The 2014 Moxie Scholars presented a short video, a group mural, and an interactive dialogue with participants from the summer seminar. These six undergraduates discussed their internships with community organizations in the Triangle area, as well as their study of the history of women’s activism. They unveiled a collectively painted mural of Ella Baker, reflecting Baker’s philosophy of participatory democracy and her work as a Chapel Hill-based organizer during the Civil Rights Movement. A link to view the Moxie video will be available soon.
This summer, the Center is proud to feature “Useful Work,” a remarkable collection of photographs from Sherrill’s Inn and Hickory Nut Gap Farm by photographer Ken Abbott. Located in Fairview, North Carolina, the farm and inn were purchased in 1916 by Jim and Elizabeth McClure, a newlywed couple down from Illinois on their honeymoon. Jim and Elizabeth helped found the Farmers Federation, a cooperative organization to bring better agriculture to western North Carolina. Since then, the farm has been managed and worked by five generations of the family (which now includes Agers, Hamiltons, Clarkes, and others), producing grassfed beef, pastured pork and poultry, and organic apples, blackberries, raspberries, and asparagus. Family members also run an art, drama, and horseback riding camp during the summer, as well as Flying Cloud Farm, a nearby organic fruit, flower, and vegetable farm.
We celebrated Hickory Nut Gap Farm and the farm families with an artist’s reception on Friday, May 30th, but you can still drop by the Center to view the photographs and to hear oral histories from SOHP‘s “Mountain Voices” collection. You can listen to audio clips from interviews of North Carolina farmers and community organizers here.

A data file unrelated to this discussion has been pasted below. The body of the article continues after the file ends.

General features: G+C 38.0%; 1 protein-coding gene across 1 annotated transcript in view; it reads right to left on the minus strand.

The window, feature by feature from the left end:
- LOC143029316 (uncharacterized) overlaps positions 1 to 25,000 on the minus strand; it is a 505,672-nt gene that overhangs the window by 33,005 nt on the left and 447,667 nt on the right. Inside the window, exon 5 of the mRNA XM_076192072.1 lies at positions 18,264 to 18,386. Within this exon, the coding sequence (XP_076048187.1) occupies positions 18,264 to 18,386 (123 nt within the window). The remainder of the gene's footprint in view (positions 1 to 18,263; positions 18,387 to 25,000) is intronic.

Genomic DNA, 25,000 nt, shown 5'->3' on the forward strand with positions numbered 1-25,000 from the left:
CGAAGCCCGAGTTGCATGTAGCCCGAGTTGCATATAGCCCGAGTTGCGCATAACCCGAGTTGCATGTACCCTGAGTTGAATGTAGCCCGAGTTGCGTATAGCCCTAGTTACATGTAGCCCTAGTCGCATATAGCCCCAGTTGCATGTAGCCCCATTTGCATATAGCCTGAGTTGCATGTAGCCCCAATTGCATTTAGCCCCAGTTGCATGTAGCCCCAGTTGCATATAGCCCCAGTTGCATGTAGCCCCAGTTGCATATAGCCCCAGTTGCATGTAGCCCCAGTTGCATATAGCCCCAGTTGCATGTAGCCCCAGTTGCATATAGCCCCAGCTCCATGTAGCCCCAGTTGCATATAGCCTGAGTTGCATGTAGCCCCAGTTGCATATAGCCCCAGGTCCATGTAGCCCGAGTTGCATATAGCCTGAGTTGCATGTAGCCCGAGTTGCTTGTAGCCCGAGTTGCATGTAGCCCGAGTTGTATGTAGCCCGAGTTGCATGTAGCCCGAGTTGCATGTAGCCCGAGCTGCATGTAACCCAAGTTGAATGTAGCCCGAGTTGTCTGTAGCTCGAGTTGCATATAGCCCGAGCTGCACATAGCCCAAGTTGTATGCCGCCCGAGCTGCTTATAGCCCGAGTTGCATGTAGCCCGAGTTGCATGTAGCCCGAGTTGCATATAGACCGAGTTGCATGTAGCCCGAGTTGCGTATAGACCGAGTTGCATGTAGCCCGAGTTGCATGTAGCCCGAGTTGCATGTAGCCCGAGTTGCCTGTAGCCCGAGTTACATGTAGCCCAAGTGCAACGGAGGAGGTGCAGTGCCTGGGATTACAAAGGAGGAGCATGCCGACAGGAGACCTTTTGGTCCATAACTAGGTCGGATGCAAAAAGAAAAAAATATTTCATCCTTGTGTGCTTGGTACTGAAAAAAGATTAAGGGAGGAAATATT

This exhibit was made possible by a generous gift from Tom Kenan, a dear friend of the Clarke family who spent many memorable days and nights at Hickory Nut Gap Farm.
Join us on the porch to hear bluegrass banjo player Carl Johnson, who raises Tennessee Walking Horses near Nashville, and friends including old-time fiddle and banjo player Joseph Decosimo of Durham, North Carolina as well as guitar and two-finger banjo player Jim Lloyd of Rural Retreat, Virginia.
Jim is the proprietor of Lloyd’s Barber Shop, a local gathering spot for collecting and trading tunes, stories, and songs. Carl and Jim have performed together at the Black Banjo and Fiddle Gathering in Boone, North Carolina, among other venues. This event is made possible with support from the Black & Global Banjo Roots project and the National Endowment for the Arts.
On Wednesday, April 30 at 3:00 pm on the front porch of the Love House and Hutchins Forum, four undergraduate interns with the Southern Oral History Program will share a live performance based on their collected oral histories from this spring semester. Their project focused on gay and lesbian student activism and life at UNC-Chapel Hill from the 1970s onward, and their interviewees shared many remarkable stories. Join us as they give voice to a sampling of individuals who had something to say about the past.
This event is free and open to the public. Light refreshments will be served.
Sustaining Roots Music (SOOTS) is a community project at Raleigh Charter High School that seeks to preserve the local vernacular culture of the American South, particularly the music of the North Carolina Piedmont. Following the model of the Music Maker Relief Foundation, SOOTS students organize benefit concerts and host guest lectures that connect diverse communities, including local businesses, teenage students, and professional artists, in the common cause of raising awareness and funds for aging musicians. SOOTS has worked closely with CSAS since 2010.
The 8th Annual SOOTS Benefit on April 25th in Raleigh will feature Justin Robinson with his current band, the Mary Annettes. Robinson was one of the founding members of the Carolina Chocolate Drops, with whom he won a Grammy in 2010 for their album Genuine Negro Jig. Robinson left the group in 2011 to pursue his Master’s in Forestry at NC State University. Robinson also teaches violin and is currently in the studio as a producer for multiple local bands’ projects. Aside from the fiddle, Robinson now plays the autoharp and his new harp from Paraguay, which he played for SOOTS students during an energetic Q&A session earlier this month.
To order tickets: www.seatyourself.biz/sootsblues
For more information on SOOTS: www.sootsblues.org